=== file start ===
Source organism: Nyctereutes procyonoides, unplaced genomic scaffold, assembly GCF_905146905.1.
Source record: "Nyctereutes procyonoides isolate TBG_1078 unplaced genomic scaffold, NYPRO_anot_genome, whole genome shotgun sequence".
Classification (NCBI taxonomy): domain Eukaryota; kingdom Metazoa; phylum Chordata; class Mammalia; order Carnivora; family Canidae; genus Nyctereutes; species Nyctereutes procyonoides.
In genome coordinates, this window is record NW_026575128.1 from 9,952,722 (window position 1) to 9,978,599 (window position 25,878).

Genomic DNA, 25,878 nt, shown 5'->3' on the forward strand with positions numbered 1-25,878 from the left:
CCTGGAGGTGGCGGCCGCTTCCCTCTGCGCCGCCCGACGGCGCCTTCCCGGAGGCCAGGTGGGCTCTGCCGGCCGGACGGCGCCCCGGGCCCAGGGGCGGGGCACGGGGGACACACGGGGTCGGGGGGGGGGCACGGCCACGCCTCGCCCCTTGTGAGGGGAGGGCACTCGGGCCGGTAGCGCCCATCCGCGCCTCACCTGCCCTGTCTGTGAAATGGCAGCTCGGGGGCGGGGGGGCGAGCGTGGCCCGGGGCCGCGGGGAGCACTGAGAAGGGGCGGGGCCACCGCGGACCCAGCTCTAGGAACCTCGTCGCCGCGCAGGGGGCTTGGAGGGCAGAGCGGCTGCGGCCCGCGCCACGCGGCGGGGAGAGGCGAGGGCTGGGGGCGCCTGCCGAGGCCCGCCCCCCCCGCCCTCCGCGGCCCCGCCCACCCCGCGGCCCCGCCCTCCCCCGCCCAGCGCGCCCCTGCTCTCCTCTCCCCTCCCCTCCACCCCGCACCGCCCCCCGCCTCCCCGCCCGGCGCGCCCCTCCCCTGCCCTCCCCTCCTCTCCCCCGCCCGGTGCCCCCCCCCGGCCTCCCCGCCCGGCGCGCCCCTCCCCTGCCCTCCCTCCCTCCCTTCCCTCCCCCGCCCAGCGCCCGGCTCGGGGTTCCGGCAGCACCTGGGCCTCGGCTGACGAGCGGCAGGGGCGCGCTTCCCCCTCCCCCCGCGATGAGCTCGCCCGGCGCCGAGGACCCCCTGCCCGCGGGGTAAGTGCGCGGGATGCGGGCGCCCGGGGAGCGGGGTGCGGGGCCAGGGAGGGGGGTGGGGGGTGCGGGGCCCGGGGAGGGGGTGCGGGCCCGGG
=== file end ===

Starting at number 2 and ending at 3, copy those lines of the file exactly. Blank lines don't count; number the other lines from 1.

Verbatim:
Source record: "Nyctereutes procyonoides isolate TBG_1078 unplaced genomic scaffold, NYPRO_anot_genome, whole genome shotgun sequence".
Classification (NCBI taxonomy): domain Eukaryota; kingdom Metazoa; phylum Chordata; class Mammalia; order Carnivora; family Canidae; genus Nyctereutes; species Nyctereutes procyonoides.